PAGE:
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Leesburg Police Chief Price to retire in March

January 7, 2016 | Virginia News

News Image by Crystal Owens | Loudoun Times-Mirror

It's not the high-profile national media attention cases Leesburg Chief of Police Joseph Price worked in his 16 years as the town's law enforcement leader that will stick with him once he retires March 1.

It's the “small day-to-day cases” that make a difference in so many lives. He uses the recent arrests of two individuals connected with last month's armed robberies at two Leesburg hotels as an example of shoe leather police work.

“Our detectives did a great job on it, but the real break came when one of our officers handled a shoplifting case. He did a thorough enough job and obtained the surveillance video. Detectives were able to look back through the files and arrest them,” he said.

There's no difference, the chief says, in the work an officer does on the humdrum cases to a high-profile murder case.

“The vast majority of the time our officers do the same level of high-quality work on small mundane cases that's done on the highly-publicized or the high price cases,” he said.

Despite his humility, under Price's leadership, the department played an integral role in the capture of Elias Abuelazam, 38, as he was boarding a flight in Atlanta bound for Tel Aviv, Israel after he stabbed three people in Leesburg in spring 2010. Abuelazam is now serving life in prison for murder in Michigan. He was also charged with two other murders and six cases of assault with intent to murder for attacks in the Flint, Mich. area and accused of stabbing a church custodian in Toledo, Ohio.

Price has led the Leesburg Police Department since March 1, 2000. During his tenure, the town’s population nearly doubled, from 28,000 to 50,000, and the police department grew from 58 sworn officers to 87.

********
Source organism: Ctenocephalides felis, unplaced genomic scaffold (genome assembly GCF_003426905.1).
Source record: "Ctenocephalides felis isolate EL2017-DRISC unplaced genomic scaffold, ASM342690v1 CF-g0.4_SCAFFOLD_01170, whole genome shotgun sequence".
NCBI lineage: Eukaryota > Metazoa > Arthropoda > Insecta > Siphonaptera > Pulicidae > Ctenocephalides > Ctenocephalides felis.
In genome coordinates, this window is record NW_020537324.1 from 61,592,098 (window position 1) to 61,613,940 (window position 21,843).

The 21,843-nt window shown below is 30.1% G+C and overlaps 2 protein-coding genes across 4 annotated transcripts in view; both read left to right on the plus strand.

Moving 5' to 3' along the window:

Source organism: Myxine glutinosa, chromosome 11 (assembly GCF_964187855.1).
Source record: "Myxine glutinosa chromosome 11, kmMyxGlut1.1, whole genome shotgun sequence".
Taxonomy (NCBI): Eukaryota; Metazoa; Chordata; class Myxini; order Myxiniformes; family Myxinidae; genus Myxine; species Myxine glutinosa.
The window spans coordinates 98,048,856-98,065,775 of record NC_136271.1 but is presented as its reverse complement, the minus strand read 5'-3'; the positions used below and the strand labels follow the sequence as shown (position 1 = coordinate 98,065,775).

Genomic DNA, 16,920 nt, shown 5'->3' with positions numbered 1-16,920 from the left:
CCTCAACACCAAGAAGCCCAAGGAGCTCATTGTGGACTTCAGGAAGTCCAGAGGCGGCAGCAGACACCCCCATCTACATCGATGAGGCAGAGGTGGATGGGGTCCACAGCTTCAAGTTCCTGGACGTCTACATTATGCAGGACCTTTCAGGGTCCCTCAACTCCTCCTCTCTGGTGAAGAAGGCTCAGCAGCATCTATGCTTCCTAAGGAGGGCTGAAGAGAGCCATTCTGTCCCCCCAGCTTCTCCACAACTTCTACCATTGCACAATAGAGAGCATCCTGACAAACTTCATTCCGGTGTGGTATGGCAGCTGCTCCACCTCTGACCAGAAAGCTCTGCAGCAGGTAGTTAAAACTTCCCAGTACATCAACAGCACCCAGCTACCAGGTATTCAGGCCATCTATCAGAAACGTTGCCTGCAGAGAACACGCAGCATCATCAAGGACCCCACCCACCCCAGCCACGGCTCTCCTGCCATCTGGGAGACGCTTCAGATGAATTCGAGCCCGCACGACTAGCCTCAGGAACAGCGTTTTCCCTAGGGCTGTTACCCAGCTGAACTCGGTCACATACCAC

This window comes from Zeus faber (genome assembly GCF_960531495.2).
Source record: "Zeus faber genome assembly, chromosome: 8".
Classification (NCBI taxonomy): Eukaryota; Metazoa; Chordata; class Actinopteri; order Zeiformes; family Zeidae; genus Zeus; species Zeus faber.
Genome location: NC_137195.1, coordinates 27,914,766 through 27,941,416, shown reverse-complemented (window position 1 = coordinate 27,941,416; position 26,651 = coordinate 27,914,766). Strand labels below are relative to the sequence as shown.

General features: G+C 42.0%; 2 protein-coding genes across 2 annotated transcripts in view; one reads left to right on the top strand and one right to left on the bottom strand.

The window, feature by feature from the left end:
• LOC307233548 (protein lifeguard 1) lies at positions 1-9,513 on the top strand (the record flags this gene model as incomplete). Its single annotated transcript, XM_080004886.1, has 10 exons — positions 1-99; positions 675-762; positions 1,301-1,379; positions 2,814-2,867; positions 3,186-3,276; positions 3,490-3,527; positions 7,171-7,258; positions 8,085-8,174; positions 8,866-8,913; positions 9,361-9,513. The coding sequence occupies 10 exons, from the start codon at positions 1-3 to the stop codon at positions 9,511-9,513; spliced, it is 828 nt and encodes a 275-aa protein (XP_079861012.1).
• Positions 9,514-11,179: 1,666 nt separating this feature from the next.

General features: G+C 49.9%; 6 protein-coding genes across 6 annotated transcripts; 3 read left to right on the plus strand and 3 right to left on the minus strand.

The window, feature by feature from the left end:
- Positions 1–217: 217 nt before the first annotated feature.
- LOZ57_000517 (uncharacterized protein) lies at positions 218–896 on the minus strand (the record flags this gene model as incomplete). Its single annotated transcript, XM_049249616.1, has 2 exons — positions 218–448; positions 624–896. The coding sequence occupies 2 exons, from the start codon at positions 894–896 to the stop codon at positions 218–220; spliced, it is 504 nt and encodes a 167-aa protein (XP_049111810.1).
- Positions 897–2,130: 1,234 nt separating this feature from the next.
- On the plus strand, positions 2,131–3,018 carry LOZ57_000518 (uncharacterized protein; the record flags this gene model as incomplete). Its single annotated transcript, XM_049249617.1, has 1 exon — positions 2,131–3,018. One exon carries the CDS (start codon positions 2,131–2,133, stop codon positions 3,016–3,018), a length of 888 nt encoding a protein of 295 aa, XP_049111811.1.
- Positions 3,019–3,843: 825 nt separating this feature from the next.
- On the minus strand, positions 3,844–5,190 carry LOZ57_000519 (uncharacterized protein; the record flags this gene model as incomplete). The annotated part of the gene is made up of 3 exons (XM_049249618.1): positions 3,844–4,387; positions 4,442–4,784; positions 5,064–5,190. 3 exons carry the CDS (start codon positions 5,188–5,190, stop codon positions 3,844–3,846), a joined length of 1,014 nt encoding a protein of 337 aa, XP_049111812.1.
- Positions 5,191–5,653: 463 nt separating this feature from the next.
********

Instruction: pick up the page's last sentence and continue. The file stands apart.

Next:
Under Price, the Leesburg Police Department was accredited by the Virginia Department of Criminal Justice Services for the first time in 2006 and achieved reaccreditation in 2010 and 2014. Most recently, the Leesburg Police Department received the 2015 Webber-Seavey Award for Quality in Law Enforcement from the International Association of Chiefs of Police (IACP) and Motorola. This annual award recognizes agencies that have implemented innovative projects focused on enhancing quality in law enforcement. The Leesburg Police Department was recognized for its Organized Retail Crime Initiative. In addition, the department received Community Policing Awards from the IACP in 2014 and 2006.

Prior to joining the Leesburg Police Department, Price was with the Montgomery County Maryland Police Department for 25 years. While serving with Montgomery County, he held a variety of ranks and positions including training commander, operations officer, district commander and bureau chief.

Price holds a bachelor's degree from the University of Scranton and an MBA from the American University in Washington, D.C. He is a graduate of the FBI National Academy and Police Executive Research Forum’s (PERF) Senior Management Institute for Police. He is the current chair of the Northern Virginia Chiefs and Sheriffs Group, former chair of the Northern Virginia Regional Gang Task Force and a member of the Virginia Association of Chiefs of Police and the International Association of Chiefs of Police.

“Chief Price’s retirement announcement is a bittersweet moment for the Town of Leesburg and myself,” said Leesburg Town Manager Kaj Dentler in a prepared statement. “I am very happy for him to be able to retire after such a successful 40-year career in law enforcement including 16 years as Chief of Police for the Town of Leesburg. Chief Price has faithfully served and protected the Town in his role while being recognized both nationally and regionally. His leadership and guidance transitioned our police department to the professional organization that it is today with a philosophical focus on being a guardian of our community versus just a warrior mentality ...”

In addition to his law enforcement career, Price had a distinguished career in the U.S. Army Reserves, retiring as a lieutenant colonel. He's an active member of the Rotary Club of Leesburg. He and his wife, Lori, currently live in Leesburg and have three children and three grandchildren.

It's those three grandchildren that will take up some of his retirement time.

“I think the family time will certainly be important. I have three very young grandchildren who I'm their best buddy at this point,” Price said.

But don't count the chief out of helping to catch criminals just yet. Price said he and some friends intend on providing public safety training consultations.

“I want to continue to contribute,” Price said.

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